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Lost and Found

Sarah (Fictitious name) wasn't like thousands of other young Israelis searching the world for their 'real' selves.

She had found what she was looking for.

After completing her compulsory tour of duty in the IDF, Sarah traveled to India to discover spirituality.  She sampled the wide variety of mystical experiences that India was famous for: drugs, gurus, miracle workers, yogis and other charlatans.   Nothing seemed to be quite a right fit for her, until she found a small, secretive group, deep in the forests of India, led by a wise and gentle guru.

The initiation was demanding, but Sarah threw herself completely into a new life of purification and meditation.  For months, she rose higher and higher in spiritual purity until her instructor recommended that she be anointed as a priestess.  Sarah was overjoyed and shared the exciting news with her parents on her next phone call home.

As 'fate' would have it, exactly at this time Sarah's beloved grandmother passed away in Israel.  During their weekly phone call, her parents suggested that she return to Israel for the funeral.

Sarah agreed, and traveled to Israel with the intention of returning to India in two weeks.  Her parents, on their part, were determined to do whatever they could to get Sarah out of the cult. The day after the funeral they brought rabbis, professors, even a psychologist or two, to speak to Sarah.  But nothing they said had any effect.

On Sarah's second Shabbat in Israel, the day before her flight back to India, her father requested that she accompany him to the local Chabad synagogue and speak to the Rabbi,
Rabbi Meir Halperin. 

When they arrived, the Rabbi was in the middle of giving a class on the commandment of retuning lost objects. He explained that although this commandment seems to have a strong basis in human logic, we fulfill it not because it makes sense to us, but only because it is the will of G-d.

Sarah exploded. "What!" She exclaimed. "What is wrong with doing good just
because it makes sense?  Do you think people are so bad or stupid that they
don't know to return lost objects to their owners? My god is nature! Spirit! When one is in tune with nature one will automatically do good!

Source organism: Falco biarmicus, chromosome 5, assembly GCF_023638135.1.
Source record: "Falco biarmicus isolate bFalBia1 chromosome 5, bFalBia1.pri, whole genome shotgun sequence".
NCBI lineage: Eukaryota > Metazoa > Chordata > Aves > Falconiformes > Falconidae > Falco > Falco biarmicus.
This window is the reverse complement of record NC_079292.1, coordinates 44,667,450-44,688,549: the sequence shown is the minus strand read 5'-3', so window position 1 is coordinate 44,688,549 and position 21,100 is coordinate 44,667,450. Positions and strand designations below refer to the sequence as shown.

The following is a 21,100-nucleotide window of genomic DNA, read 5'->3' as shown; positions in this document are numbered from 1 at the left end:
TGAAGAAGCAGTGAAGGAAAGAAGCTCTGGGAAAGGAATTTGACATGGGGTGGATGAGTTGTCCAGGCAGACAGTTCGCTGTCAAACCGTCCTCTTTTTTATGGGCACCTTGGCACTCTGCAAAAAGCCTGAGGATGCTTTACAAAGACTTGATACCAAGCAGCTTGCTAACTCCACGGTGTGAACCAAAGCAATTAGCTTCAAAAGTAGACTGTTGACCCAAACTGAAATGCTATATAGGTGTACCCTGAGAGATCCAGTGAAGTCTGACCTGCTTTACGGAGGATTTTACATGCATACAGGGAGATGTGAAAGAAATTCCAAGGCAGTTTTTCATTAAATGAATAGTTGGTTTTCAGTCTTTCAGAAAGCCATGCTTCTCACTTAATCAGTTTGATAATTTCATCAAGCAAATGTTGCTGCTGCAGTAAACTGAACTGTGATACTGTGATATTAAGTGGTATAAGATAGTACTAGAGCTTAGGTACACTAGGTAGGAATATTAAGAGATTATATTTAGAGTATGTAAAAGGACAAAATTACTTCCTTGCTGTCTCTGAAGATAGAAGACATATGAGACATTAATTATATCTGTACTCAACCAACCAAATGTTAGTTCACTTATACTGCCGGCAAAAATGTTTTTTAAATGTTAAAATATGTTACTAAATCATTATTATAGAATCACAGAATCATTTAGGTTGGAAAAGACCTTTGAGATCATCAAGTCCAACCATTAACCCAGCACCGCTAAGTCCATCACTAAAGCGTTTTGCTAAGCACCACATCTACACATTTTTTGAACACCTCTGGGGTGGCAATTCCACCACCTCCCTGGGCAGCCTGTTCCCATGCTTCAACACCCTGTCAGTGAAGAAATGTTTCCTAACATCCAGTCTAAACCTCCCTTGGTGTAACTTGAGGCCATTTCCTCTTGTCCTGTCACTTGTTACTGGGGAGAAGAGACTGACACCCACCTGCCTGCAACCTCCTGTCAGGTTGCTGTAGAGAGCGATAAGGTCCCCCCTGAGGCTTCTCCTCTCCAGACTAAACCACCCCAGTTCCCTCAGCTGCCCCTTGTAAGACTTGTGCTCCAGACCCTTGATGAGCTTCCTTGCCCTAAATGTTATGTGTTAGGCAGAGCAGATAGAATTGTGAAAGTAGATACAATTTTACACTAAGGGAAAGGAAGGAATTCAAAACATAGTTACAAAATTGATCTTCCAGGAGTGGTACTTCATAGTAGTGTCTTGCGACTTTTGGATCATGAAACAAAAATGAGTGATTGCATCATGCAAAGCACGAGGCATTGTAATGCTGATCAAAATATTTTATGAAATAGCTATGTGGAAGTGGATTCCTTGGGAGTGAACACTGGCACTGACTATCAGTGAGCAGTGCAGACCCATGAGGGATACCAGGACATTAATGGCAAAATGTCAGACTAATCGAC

After the class, she calmed down and Sarah and the Rabbi spoke for a while.  The rabbi explained to her how nature without the Torah can bring man to be an animal or worse.  Sarah, however, was unimpressed.  She longed for her guru and the forests of India.  The next day she boarded the plane and flew back to India.

It was a clear, beautiful day. The previous night she had purified herself through fasting and prayer. Now, along with five other prospective priests, she was slowly ascending the mountain led by their holy guru and several of his assistants.

Then, about an hour before they reached the summit, something on the ground caught the guru's eye.  It was a wallet. He gracefully and swiftly bent down, picked it up and put it in his pouch.

Sarah noticed.  She quickened her pace until she was next to him and softly suggested that he look in the wallet to see if there was identification.

"No" he answered calmly, looking at her with deep all-knowing eyes. "If god has caused it, then so it shall be.  The ways of god are unfathomable."

Sarah continued in the procession but she was confused.  The words of Rabbi Halperin kept ringing in her mind. "Man without Torah can be like an animal."

At the mountaintop, a large bonfire was burning, its light flickering off their faces and white robes.  The guru broke the silence. "Are you all willing to take the most important step in your lives?" he said majestically.

"Yes!" they all answered stoically almost in unison - except for Sarah.

"NO!" She yelled out suddenly. "NO, NO!"

The guru calmly answered.  "Very well, we cannot accept one who is not certain.  Return to the city and when you are sure, we will return here."

Sarah descended the mountain, and early the next morning took the first flight out of India, which happened to be headed for Australia.  In Australia, she met another representative of the Rebbe, Rabbi Eli Raskin, who began to teach her Torah-true Judaism.  The mitzvah of returning lost objects had returned Sarah to her rightful home. 

 

 


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